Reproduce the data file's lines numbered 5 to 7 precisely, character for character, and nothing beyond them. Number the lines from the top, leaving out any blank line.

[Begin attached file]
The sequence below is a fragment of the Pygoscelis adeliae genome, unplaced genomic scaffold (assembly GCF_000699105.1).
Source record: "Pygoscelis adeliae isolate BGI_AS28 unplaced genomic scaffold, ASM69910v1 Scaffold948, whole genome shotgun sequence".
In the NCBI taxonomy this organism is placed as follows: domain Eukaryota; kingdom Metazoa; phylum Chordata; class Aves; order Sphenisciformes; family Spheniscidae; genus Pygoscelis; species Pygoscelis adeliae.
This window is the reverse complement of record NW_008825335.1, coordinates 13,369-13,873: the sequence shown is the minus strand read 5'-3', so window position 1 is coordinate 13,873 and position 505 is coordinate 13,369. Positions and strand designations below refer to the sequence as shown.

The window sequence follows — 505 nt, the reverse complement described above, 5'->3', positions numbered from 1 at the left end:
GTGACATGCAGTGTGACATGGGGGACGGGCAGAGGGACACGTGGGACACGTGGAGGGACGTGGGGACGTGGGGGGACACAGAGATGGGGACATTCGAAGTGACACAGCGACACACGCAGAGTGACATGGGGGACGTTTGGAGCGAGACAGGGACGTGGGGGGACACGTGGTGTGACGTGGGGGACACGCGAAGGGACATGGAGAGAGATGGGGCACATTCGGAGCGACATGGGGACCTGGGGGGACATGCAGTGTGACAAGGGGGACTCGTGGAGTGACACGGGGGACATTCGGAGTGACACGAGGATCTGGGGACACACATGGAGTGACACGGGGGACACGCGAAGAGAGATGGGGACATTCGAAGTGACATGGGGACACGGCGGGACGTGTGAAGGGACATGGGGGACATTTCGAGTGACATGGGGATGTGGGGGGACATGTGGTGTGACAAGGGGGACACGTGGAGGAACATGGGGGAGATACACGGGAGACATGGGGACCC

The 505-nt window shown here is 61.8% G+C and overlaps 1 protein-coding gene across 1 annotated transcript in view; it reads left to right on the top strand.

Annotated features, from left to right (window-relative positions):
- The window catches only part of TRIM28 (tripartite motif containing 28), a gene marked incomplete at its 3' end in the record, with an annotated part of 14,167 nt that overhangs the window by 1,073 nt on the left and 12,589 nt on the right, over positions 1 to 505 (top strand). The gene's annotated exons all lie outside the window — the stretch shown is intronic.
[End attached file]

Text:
The window sequence follows — 505 nt, the reverse complement described above, 5'->3', positions numbered from 1 at the left end:
GTGACATGCAGTGTGACATGGGGGACGGGCAGAGGGACACGTGGGACACGTGGAGGGACGTGGGGACGTGGGGGGACACAGAGATGGGGACATTCGAAGTGACACAGCGACACACGCAGAGTGACATGGGGGACGTTTGGAGCGAGACAGGGACGTGGGGGGACACGTGGTGTGACGTGGGGGACACGCGAAGGGACATGGAGAGAGATGGGGCACATTCGGAGCGACATGGGGACCTGGGGGGACATGCAGTGTGACAAGGGGGACTCGTGGAGTGACACGGGGGACATTCGGAGTGACACGAGGATCTGGGGACACACATGGAGTGACACGGGGGACACGCGAAGAGAGATGGGGACATTCGAAGTGACATGGGGACACGGCGGGACGTGTGAAGGGACATGGGGGACATTTCGAGTGACATGGGGATGTGGGGGGACATGTGGTGTGACAAGGGGGACACGTGGAGGAACATGGGGGAGATACACGGGAGACATGGGGACCC

The 505-nt window shown here is 61.8% G+C and overlaps 1 protein-coding gene across 1 annotated transcript in view; it reads left to right on the top strand.